Immune cells help protect brain health and cognition, finds study

Immune cells help protect brain health and cognition
Microglia are not required for oligodendrocyte maturation and myelination. a, FireΔ/Δ mice were generated using CRISPR9–Cas9 deletion of the Fire super-enhancer located in intron 2 of Csf1r. b, Images of microglia (TMEM119+; green) in corpus callosum samples from Fire+/+ and FireΔ/Δ mice at 1 month of age, counterstained with Hoechst (blue). c, Images of CNS macrophages (IBA1+; magenta) and perivascular (PV) macrophages (LYVE1+; white) in Fire+/+ and FireΔ/Δ mice. d, Magnified images from c of IBA1+LYVE1+ PV macrophages in Fire+/+ and FireΔ/Δ mice. e, Mean LYVE1+IBA1+ cells per mm2 ± s.e.m. in Fire+/+ and FireΔ/Δ mice. n = 7 mice per group. P = 0.1411, two-tailed unpaired Student’s t-test. f, Images of mature oligodendrocytes expressing both OLIG2 (green) and CC1 (white) in Fire+/+ and FireΔ/Δ mice. Inset shows magnified view. g, Mean OLIG2+CC1+ cells per mm2 ± s.e.m. in Fire+/+ and FireΔ/Δ mice. n = 7 mice per group. P = 0.1990, two-tailed unpaired Student’s t-test. h, Mean proportion of cells of the oligodendrocyte lineage (OLIG2+), which are mature (CC1+; black) or immature (CC1; gray) (±s.e.m.). n = 7 mice per group. CC1+, P =  0.9472; CC1, P = 0.9472; one-way analysis of variance (ANOVA) with Tukey’s multiple comparisons test. i, Images of corpus callosum from Fire+/+ and FireΔ/Δ mice stained for the myelin proteins MAG (green) and MBP (magenta) (left and middle) and imaged by electron microscopy (right). j, Mean number of myelinated axons per mm2 ± s.e.m. in corpus callosum from Fire+/+ and FireΔ/Δ mice. n = 3 Fire+/+ mice and 4 FireΔ/Δ mice. P = 0.5216, two-tailed unpaired Student’s t-test. k, Mean number of myelinated axons in corpus callosum from Fire+/+ and FireΔ/Δ mice per axon diameter. n = 3 Fire+/+ mice and 4 FireΔ/Δ mice. P = 0.9139, two-way ANOVA with Sidak’s multiple comparisons test. Scale bars, 25 µm (b,d,i (left and middle)), 75 µm (c,f) and 1 μm (i (right)). Credit: Nature (2022). DOI: 10.1038/s41586-022-05534-y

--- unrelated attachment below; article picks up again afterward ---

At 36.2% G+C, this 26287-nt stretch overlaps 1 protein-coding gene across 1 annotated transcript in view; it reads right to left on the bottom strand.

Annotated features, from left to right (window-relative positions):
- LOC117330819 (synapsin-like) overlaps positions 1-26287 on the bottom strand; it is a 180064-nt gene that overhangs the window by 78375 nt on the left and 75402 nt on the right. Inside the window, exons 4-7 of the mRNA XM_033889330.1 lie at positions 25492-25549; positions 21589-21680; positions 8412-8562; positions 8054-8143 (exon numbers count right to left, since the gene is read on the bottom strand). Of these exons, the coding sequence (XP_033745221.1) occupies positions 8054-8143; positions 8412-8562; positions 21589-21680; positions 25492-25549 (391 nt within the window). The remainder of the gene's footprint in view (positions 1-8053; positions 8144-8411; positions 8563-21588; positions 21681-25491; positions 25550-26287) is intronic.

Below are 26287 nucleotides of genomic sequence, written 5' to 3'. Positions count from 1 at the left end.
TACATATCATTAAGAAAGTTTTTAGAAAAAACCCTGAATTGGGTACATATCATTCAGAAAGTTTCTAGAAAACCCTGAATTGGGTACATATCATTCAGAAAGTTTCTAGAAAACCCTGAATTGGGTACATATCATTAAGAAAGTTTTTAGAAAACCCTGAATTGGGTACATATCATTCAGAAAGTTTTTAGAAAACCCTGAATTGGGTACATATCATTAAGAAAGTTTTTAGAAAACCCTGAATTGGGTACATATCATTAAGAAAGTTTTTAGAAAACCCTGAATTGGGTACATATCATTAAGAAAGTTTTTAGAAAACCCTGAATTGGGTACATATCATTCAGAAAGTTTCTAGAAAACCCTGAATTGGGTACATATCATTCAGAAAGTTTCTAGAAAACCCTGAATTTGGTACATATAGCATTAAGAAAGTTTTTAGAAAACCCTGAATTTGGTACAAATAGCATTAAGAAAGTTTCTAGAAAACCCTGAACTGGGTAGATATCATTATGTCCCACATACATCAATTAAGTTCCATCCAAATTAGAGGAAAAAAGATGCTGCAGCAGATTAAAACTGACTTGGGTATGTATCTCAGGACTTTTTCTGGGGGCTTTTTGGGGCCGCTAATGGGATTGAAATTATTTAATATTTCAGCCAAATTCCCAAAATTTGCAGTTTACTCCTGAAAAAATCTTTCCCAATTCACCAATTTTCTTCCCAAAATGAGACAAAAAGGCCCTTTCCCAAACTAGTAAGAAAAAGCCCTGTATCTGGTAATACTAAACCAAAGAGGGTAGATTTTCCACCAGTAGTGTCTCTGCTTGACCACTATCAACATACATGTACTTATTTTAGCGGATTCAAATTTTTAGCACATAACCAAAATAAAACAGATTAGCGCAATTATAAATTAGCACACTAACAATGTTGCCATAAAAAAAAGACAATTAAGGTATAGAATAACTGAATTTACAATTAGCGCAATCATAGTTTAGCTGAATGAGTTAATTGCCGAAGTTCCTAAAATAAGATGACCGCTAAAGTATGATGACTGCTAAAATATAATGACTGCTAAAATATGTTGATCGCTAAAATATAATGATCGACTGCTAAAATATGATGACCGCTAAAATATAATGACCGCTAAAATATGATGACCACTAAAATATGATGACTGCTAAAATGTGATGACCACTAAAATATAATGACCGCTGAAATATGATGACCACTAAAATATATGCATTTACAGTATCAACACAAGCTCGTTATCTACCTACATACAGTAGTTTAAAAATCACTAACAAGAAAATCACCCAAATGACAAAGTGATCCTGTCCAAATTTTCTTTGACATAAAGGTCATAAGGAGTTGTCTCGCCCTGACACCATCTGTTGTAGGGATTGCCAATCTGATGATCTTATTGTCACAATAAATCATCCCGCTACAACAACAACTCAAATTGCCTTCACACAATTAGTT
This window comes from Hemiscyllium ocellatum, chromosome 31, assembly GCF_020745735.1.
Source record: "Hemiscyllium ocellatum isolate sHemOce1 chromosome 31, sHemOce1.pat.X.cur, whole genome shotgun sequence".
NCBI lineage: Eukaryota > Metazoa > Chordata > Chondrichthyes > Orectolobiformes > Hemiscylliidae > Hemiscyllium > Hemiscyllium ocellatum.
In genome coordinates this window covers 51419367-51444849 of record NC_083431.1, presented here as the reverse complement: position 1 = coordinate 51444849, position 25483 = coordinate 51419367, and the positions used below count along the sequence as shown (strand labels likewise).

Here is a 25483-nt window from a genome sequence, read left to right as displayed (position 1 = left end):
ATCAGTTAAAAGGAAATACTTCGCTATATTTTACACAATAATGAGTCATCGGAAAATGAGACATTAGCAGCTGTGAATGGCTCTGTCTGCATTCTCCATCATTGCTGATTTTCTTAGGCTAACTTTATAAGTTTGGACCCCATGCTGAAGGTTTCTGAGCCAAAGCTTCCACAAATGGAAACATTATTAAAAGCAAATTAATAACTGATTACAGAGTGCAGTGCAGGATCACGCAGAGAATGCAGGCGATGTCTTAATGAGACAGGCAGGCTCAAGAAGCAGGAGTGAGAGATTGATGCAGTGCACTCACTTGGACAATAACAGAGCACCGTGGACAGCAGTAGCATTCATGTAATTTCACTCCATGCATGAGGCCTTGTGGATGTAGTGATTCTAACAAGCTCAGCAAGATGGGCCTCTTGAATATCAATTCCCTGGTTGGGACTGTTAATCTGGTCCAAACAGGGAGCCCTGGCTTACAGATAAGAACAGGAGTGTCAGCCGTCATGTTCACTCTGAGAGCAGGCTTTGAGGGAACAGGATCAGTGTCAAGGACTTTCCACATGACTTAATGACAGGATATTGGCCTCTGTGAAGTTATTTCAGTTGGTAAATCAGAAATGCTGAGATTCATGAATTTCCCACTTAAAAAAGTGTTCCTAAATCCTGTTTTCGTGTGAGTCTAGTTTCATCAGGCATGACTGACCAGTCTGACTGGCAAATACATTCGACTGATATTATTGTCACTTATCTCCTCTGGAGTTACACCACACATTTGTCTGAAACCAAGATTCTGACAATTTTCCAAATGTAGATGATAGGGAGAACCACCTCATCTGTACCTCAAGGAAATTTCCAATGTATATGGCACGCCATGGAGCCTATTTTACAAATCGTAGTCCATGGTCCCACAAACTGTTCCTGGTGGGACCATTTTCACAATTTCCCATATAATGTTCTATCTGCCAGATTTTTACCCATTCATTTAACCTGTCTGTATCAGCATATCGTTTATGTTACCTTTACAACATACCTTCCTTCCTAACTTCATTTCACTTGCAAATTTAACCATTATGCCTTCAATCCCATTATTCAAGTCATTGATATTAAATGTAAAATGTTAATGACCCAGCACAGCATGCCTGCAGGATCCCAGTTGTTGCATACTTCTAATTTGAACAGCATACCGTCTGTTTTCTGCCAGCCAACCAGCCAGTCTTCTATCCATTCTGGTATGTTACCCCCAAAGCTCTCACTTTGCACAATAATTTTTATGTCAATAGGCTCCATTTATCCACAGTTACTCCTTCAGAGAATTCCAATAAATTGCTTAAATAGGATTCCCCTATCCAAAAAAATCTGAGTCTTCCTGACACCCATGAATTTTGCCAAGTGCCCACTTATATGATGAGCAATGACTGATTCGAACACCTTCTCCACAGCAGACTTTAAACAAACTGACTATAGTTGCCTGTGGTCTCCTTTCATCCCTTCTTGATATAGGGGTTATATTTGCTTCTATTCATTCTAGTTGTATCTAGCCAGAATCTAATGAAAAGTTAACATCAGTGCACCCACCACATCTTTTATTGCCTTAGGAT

Scientists have discovered that immune cells, known as microglia, help maintain the health of myelin—the insulating layer that forms around nerve cells—which is important for nerve cells in the brain and spinal cord to function optimally.

Changes in the structure of myelin and damage to myelin are considered to contribute to the early stages of dementia, but the mechanisms underlying these changes are, until now, poorly understood.

The findings can be used to better understand what goes wrong in the brain in dementia and pave the way for potential future treatments, experts say.

In mice without , scientists from the UK Dementia Research Institute at the University of Edinburgh observed the same changes to myelin that are seen with aging and in neurodegenerative disease, which are associated with cognitive decline.

The same changes are present in a called ALSP, which is characterized by early-onset dementia. In ALSP a decrease in microglia occurs specifically in areas of the brain that have a high level of myelin.

Myelin damage

The team discovered that a signaling molecule released by microglia called TGF-β is important to keep myelin in a healthy state.

They plan to build on this work by understanding how microglia and TGF-β are altered in where myelin damage and occur, like multiple sclerosis and Alzheimer's disease.

The findings have been published in Nature.

"Our data revealed a surprising protective role for microglia in maintaining the health of myelin. If you have less microglia, the myelin falls apart, and cognition suffers. Our work also suggests that microglia may lose this protective function with aging and in dementia, potentially kickstarting myelin damage and a decline in cognitive function," says Professor Veronique Miron, Lead researcher from UK Dementia Research Institute at the University of Edinburgh.

"We lack therapies that can effectively slow or stop the progression of dementia. We do know, however, that healthy myelin is needed for healthy cognition, and that changes in myelin are associated with the early stages of cognitive impairment. Better understanding of what keeps myelin healthy, and how myelin is damaged, will bring us one step closer to developing an effective therapy to stop dementia in its tracks at an early stage," says Dr. Niamh McNamara, First author and researcher at the University of Edinburgh

More information: Veronique Miron, Microglia regulate central nervous system myelin growth and integrity, Nature (2022). DOI: 10.1038/s41586-022-05534-y. www.nature.com/articles/s41586-022-05534-y

Journal information: Nature

Citation: Immune cells help protect brain health and cognition, finds study (2022, December 14) retrieved 25 March 2023 from https://medicalxpress.com/news/2022-12-immune-cells-brain-health-cognition.html
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